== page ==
Pre lesson thought for the day

Next weeks lesson will be solving Circular Integrals using Gauss' divergence theorem so I would make sure you get this simple CSS stuff sorted out quickly :)

The Principle

Normally, the Top Bar dropdown menus are shown and hidden using the CSS display property. Unfortunately, it is not possible to add an easing transition to display, so upon changing from display:none to display:block the menu simply appears or disappears in quite a stark manner.

The trick here is to use the visibility and opacity properties rather than display to show and hide the dropdown when required. Since visibility and opacity can accept a transition then it becomes simple to ease in and out the drop downs.

How the code works

You will see that we are addressing two CSS selectors in the code below.

1. The dropdown menus


Firstly we need to apply our new visibility and opacity properties to the actual dropdown menus themselves so that by default they are hidden and have an opacity of 0. We also change the display to block so that there is no change in its state between the hidden and shown cases, thus preventing the sudden appearance.

2. The menu item that will trigger the appearance of the dropdown when hovered over

.top-bar-section ul li.has-dropdown:hover > .dropdown

This second selector is a little more complicated. If you don't understand it, don't worry but this is what is it saying. (Read selectors from right to left, and it is much more intuitive to understand their hierarchy.)

So we are addressing


which is the class that all our drop down menus have. It is this class in our selector statement that will actually receive the styling that we apply between the curly braces.

Then, before that we specify the selector

.top-bar-section ul li.has-dropdown:hover

. top-bar-section is the class containing all of our menu items. Leaving it generic like this means that the selector will work no matter whether you have align left or right selected. This section contains an unordered list ul which in turn contains the menu items which are all list items - li's.

We only want to target those menu items that have drop down menus associated with them. So we add the class


to our li class with no space in between. The lack of a space is important and means that we want to target only li's that ALSO have the class has-dropdown.


ul li.has-dropdown

will select all menu items (li's) with the class has-dropdown that are children of our unordered list (ul). But we only want our styles to take effect when those items are hovered over.

We therefore add the final part of our selector :hover. This is known as a pseudo class. A CSS pseudo-class is a keyword added to selectors that specifies a special state of the element to be selected. In this case :hover will apply a style when the user hovers over the element specified by the selector.

Just for reference, the other simple pseudo selectors that are available are :link, :visited and :active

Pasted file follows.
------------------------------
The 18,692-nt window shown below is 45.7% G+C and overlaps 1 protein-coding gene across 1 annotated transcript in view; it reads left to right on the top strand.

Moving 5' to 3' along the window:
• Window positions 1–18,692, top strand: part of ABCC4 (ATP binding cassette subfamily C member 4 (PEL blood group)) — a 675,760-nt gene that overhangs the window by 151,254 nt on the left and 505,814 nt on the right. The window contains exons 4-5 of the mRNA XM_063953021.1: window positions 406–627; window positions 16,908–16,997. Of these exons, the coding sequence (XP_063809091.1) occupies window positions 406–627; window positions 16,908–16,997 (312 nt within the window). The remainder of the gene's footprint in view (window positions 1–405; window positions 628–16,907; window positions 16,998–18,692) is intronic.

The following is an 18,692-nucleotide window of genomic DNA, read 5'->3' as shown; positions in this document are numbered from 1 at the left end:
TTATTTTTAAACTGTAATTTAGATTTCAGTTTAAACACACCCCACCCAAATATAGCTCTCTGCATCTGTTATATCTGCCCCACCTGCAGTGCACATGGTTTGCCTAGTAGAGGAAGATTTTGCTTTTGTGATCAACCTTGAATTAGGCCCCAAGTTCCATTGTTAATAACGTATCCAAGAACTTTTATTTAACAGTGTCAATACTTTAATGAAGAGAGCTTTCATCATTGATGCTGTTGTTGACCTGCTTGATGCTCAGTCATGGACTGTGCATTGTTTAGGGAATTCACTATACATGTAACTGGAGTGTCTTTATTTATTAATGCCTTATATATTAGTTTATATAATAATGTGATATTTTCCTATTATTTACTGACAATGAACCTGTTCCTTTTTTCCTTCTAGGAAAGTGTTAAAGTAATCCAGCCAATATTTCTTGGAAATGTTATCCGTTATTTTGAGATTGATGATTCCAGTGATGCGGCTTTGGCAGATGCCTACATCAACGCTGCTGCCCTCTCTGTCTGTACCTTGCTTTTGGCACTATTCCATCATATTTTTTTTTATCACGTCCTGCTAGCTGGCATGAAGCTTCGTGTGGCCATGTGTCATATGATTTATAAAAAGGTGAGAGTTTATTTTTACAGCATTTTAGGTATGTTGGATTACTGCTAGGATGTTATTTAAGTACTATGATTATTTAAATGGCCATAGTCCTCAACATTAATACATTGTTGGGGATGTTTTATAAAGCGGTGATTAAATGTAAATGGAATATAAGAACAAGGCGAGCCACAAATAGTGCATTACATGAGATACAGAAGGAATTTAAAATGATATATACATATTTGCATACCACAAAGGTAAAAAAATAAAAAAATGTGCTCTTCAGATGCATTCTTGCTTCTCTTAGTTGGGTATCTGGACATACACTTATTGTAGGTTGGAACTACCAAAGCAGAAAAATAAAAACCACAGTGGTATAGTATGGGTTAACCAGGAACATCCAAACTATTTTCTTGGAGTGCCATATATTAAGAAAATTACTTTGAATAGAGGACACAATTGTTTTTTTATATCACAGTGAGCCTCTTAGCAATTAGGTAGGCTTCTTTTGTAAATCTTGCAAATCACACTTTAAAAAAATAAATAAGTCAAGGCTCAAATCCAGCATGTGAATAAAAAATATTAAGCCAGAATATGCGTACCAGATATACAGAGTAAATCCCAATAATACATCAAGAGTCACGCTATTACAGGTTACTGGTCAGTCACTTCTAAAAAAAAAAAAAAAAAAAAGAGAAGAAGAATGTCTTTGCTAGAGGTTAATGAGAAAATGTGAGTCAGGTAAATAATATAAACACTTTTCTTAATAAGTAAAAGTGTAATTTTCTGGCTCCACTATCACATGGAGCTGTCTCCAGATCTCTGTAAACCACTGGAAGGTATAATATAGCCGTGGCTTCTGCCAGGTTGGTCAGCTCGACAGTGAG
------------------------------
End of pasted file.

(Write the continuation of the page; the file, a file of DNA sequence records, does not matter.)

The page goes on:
The final piece in the puzzle, '>'

You will notice that between our selector for the hovered menu item and the dropdown that is going to receive the styling (i.e. appear) we have the > symbol.

 This operator specifies immediate children only. So it will limit the selection of elements on the right hand side of the > symbol to only those that are direct decedents of the elements specified by the selector on the left hand side.

 Why is this important?

 Because without it, every time you hovered over a menu item that contains drop downs then the styling would be applied to all elements that have the class ".dropdown". This would result in all your dropdown appearing together - no matter which menu item you hover over.

Are you still with us?

I know that the last half an hour spent writing this will be merely an inconvenience that has to be scrolled out of the way to get to the snippet. Admittedly this example is a little more complex example of CSS selectors but it does demonstrate several principles that you really should understand.

 If nothing else, learning a little CSS can save you a lot of money!....

Would you really pay someone $10 to write about 18 characters of text for you if you didn't need to? I would imagine not but I am willing to bet most have. Learn a little CSS and make use of the free CSS Box stack and not only will you save money but your pages will contain a lot less redundant code and will be faster.

So here is the code...

Just paste this into the site-wide CSS in RapidWeaver and your Top Bar menus will ease in beautifully.

 If you want to change the speed of the transition just adjust the 250ms as required (ms obviously refers to milliseconds). You can also change the easing function if you like. Try linear instead of ease-in-out, you may prefer it.

Note: If you want this to work in all versions of Internet Explorer then you will need to add the appropriate opacity polyfill for it - I can't tell you everything at once now can I :)

 .top-bar-section ul li.has-dropdown .dropdown {
     visibility: hidden;
     opacity: 0 ;

.top-bar-section ul li.has-dropdown:hover > .dropdown {     visibility: visible;     opacity: 1;     transition: opacity 250ms ease-in-out;    -moz-transition: opacity 250ms ease-in-out;    -webkit-transition: opacity 250ms ease-in-out;  }